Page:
Take These 7 Healthy Steps to Lower Your Odds for Dementia
TUESDAY, Feb. 28, 2023 (HealthDay News) -- If it’s good for your heart, it’s good for your brain, too.
This is the main message from a new study showing that seven heart-healthy habits can lower your chances of developing dementia down the road. This list includes being active, eating better, maintaining a healthy weight, not smoking, having healthy blood pressure, controlling cholesterol, and keeping blood sugar (or "glucose") levels in the normal range.
Exactly how these healthy habits lower risk for dementia isn’t fully understood, but they likely all work together, said study author Pamela Rist, an associate epidemiologist at Brigham and Women’s Hospital, in Boston.
“There are lots of health benefits from eating a healthy diet and getting regular physical activity including blood pressure, cholesterol and glucose control, and keeping body mass index [a measurement of body fat based on height and weight] in the healthy range,” Rist said.
“High blood pressure often leads to other subclinical markers of disease in the brain that are associated with dementia,” Rist said. Diabetes and high cholesterol may also increase risk of dementia.
For the study, the researchers followed more than 13,700 women (average age: 54) for 20 years. During this time, 13% of the women developed dementia.
Women in the study received a score of zero for poor or intermediate health and one point for ideal health for each of the seven factors for a possible total score of 7.
Average score at the outset was 4.3; a decade later, it was 4.2, the study showed. For every one-point increase, dementia risk dropped by 6% after accounting for factors like age and education that influence the risk.
The more bad habits you cross off the list, the lower your risk for dementia, Rist said. Not all risks for dementia can be modified, such as your genes, so it’s important to take steps to change the ones you can, she advised.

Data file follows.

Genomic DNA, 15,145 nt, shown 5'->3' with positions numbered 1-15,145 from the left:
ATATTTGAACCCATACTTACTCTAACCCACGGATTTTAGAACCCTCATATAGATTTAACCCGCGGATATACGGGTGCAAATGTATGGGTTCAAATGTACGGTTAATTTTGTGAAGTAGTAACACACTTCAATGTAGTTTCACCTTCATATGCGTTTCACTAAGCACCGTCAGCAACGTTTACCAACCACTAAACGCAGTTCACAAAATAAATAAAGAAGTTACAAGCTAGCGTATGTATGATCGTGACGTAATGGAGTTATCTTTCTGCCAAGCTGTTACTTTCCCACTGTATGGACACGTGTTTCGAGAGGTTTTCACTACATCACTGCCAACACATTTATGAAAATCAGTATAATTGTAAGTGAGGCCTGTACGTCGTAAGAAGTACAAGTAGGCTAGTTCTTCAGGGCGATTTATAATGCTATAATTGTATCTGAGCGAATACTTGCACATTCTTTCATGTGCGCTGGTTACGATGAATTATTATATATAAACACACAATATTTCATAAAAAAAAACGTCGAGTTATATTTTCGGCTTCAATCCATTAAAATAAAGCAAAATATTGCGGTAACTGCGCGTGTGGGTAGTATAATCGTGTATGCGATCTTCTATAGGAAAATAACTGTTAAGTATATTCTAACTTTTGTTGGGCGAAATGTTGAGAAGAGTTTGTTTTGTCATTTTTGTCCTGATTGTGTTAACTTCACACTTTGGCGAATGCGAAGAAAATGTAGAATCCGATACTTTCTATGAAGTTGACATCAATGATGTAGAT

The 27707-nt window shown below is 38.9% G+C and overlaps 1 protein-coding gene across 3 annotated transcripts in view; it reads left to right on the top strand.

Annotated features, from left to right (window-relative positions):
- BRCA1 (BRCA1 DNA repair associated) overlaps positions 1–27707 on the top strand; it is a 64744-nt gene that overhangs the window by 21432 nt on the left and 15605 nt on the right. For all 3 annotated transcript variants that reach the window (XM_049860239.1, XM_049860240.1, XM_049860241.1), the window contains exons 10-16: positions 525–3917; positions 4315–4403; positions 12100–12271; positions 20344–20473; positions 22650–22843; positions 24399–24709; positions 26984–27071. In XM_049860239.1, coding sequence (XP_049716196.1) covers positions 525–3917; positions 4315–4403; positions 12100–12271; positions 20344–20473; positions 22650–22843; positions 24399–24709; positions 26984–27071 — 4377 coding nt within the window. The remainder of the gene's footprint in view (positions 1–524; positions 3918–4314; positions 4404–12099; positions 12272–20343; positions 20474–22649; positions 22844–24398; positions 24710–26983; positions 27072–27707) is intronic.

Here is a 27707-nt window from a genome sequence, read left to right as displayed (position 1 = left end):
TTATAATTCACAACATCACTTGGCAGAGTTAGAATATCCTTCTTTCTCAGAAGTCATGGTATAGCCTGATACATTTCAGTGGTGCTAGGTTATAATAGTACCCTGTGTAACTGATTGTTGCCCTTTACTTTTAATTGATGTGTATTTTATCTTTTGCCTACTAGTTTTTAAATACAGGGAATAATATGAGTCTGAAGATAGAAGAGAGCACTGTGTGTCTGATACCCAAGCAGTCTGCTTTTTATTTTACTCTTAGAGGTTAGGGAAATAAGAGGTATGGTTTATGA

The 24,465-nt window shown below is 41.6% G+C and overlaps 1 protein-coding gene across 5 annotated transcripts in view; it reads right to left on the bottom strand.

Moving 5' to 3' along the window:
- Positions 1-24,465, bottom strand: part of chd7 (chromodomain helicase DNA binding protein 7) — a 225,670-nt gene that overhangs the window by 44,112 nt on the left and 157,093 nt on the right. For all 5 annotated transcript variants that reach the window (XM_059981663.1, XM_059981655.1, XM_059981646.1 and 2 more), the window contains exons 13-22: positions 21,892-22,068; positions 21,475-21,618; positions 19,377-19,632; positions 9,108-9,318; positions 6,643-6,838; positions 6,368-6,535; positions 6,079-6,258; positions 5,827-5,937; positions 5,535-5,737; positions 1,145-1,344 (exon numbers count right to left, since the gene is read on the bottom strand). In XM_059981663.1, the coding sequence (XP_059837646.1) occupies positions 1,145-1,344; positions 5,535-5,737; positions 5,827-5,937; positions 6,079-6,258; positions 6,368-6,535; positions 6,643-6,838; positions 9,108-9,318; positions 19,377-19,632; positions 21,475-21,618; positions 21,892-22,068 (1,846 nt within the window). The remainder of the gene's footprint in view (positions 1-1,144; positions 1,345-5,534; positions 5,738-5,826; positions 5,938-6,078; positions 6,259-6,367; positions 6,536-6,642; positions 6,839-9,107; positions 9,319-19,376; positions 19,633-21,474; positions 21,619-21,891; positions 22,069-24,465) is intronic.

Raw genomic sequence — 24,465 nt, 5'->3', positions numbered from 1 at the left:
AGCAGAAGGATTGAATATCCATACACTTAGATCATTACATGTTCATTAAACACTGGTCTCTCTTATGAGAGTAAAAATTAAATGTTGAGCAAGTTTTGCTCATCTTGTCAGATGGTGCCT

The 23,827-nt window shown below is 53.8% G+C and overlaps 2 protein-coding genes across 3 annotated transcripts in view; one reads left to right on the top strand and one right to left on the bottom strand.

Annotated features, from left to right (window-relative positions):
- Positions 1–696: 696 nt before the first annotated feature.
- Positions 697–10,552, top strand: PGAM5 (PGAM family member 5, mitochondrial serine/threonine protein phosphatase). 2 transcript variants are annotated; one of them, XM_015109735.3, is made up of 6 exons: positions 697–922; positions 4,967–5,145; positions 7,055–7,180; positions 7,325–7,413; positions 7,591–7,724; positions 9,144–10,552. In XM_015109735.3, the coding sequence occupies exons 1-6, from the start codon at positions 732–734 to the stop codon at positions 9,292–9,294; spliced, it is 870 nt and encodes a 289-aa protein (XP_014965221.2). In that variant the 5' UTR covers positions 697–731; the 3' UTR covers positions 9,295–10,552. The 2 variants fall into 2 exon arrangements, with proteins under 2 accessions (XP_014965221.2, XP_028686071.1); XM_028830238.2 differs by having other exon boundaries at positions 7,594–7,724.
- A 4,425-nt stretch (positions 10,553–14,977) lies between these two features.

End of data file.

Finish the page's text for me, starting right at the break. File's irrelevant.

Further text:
There are other healthy lifestyle factors that may further lower your risk for dementia that aren’t on the list, such as continuing education through life, being engaged in social activity and getting good quality sleep, she added.
“This is the initial seven, and an area of future research is to see if other things can be added to the list,” Rist explained.
Her advice? “Look at this list, and if there is something you aren’t doing that you should be, start doing it,” she said. For example, focus on taking steps to lower your blood pressure if it is high, or quit smoking.
The researchers didn’t look at how changes such as quitting smoking influenced the risk of dementia later in life.
Yuko Hara, director of aging and Alzheimer's prevention at the Alzheimer's Drug Discovery Foundation in New York City, called the findings "encouraging."
"[They are] very much in line with the literature about lifestyle risk factors for dementia,” she said.
“The heart pumps blood to the brain, and the blood vessels and vascular system have to be healthy and in good shape for the brain to receive oxygen and nutrients needed for proper functioning,” Hara said.
There are other modifiable risks for dementia that go beyond heart health, including alleviating stress, getting good quality sleep and staying connected socially, she added.
The preliminary study was released Feb. 27 and the findings are scheduled for presentation at a meeting of the American Academy of Neurology on April 22 to 27 in Boston and online. Findings presented at medical meetings are typically considered preliminary until published in a peer-reviewed journal.
The American Academy of Neurology has more on dementia.
SOURCES: Pamela Rist, ScD, associate epidemiologist, Brigham and Women’s Hospital, Boston; Yuko Hara, PhD, director, aging and Alzheimer’s prevention, Alzheimer’s Drug Discovery Foundation, New York City; study abstract, American Academy of Neurology annual meeting, Boston and online, April 22 to 27, 2023